Research ArticleParkinson’s Disease

Pharmacological Rescue of Mitochondrial Deficits in iPSC-Derived Neural Cells from Patients with Familial Parkinson’s Disease

Science Translational Medicine  04 Jul 2012:
Vol. 4, Issue 141, pp. 141ra90
DOI: 10.1126/scitranslmed.3003985

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Understanding Mitochondrial Deficits in Parkinson’s Disease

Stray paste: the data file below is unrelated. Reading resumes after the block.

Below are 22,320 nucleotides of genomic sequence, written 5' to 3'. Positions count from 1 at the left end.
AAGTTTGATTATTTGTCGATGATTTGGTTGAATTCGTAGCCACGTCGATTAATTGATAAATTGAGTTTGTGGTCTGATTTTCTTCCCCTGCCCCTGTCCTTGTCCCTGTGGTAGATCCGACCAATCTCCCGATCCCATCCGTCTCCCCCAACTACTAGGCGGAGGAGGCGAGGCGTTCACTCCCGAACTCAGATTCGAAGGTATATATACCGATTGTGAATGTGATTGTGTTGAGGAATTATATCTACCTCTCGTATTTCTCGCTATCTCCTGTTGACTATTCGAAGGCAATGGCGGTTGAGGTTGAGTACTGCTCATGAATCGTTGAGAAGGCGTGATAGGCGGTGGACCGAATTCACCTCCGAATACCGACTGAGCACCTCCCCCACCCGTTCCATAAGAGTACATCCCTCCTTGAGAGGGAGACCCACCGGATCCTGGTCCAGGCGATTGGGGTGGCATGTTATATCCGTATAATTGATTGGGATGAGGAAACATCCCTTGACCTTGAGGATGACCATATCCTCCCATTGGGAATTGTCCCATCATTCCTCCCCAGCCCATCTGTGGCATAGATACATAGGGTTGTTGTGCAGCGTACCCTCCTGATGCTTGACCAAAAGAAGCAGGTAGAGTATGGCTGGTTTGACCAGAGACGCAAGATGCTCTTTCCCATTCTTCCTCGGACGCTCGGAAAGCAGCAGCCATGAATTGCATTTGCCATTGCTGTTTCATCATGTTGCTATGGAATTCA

Parkinson’s disease (PD) is a common, progressive neurodegenerative disease characterized by loss of dopaminergic neurons in the nigrostriatal pathway of the brain, resulting in motor and cognitive deficits. Rodent and primate models only partially predict disease mechanisms. In a new study, Cooper et al. set out to make a human cellular model of PD. First, the authors obtained fibroblasts from members of families with genetically defined forms of PD and generated induced pluripotent stem cells (iPSCs) from the fibroblasts. They then induced differentiation of these PD patient–derived iPSCs into neural cells including dopaminergic neurons to study how the genetic mutations influenced the responses of neural cells to various cellular stressors. Mitochondrial dysfunction has already been implicated in the pathogenesis of PD, so the authors decided to treat their iPSC-derived neural cells from patients with rare familial forms of PD with chemical stressors and toxins known to disrupt mitochondrial function. The researchers observed a gradual increase in sensitivity to cellular stress as the cell type analyzed became functionally closer to the vulnerable cell types in the PD brain; that is, fibroblasts taken directly from PD patients were less sensitive to the chemical stressors than iPSC-derived neural cells. Several drugs helped iPSC-derived neural cells to resist the damaging effects of the cellular stressors. These studies with human neural cells from iPSCs from patients with familial PD highlight opportunities to characterize disease pathways and to screen for new therapeutic agents.